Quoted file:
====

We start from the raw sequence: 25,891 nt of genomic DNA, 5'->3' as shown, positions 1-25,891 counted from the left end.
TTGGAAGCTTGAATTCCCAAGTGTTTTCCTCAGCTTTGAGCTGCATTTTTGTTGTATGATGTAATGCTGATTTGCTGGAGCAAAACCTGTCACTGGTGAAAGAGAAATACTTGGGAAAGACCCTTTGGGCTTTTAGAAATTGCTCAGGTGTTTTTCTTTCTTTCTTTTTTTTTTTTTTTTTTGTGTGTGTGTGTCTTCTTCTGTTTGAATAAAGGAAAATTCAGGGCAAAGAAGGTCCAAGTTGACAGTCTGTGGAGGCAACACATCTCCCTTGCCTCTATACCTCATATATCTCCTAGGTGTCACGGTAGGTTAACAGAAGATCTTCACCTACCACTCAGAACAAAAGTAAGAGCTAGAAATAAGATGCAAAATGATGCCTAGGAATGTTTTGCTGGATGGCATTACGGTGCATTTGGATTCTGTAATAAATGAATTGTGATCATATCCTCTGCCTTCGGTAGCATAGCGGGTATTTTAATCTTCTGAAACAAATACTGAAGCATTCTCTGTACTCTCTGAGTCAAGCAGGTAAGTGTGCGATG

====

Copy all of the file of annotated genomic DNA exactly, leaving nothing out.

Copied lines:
We start from the raw sequence: 25,891 nt of genomic DNA, 5'->3' as shown, positions 1-25,891 counted from the left end.
TTGGAAGCTTGAATTCCCAAGTGTTTTCCTCAGCTTTGAGCTGCATTTTTGTTGTATGATGTAATGCTGATTTGCTGGAGCAAAACCTGTCACTGGTGAAAGAGAAATACTTGGGAAAGACCCTTTGGGCTTTTAGAAATTGCTCAGGTGTTTTTCTTTCTTTCTTTTTTTTTTTTTTTTTTGTGTGTGTGTGTCTTCTTCTGTTTGAATAAAGGAAAATTCAGGGCAAAGAAGGTCCAAGTTGACAGTCTGTGGAGGCAACACATCTCCCTTGCCTCTATACCTCATATATCTCCTAGGTGTCACGGTAGGTTAACAGAAGATCTTCACCTACCACTCAGAACAAAAGTAAGAGCTAGAAATAAGATGCAAAATGATGCCTAGGAATGTTTTGCTGGATGGCATTACGGTGCATTTGGATTCTGTAATAAATGAATTGTGATCATATCCTCTGCCTTCGGTAGCATAGCGGGTATTTTAATCTTCTGAAACAAATACTGAAGCATTCTCTGTACTCTCTGAGTCAAGCAGGTAAGTGTGCGATG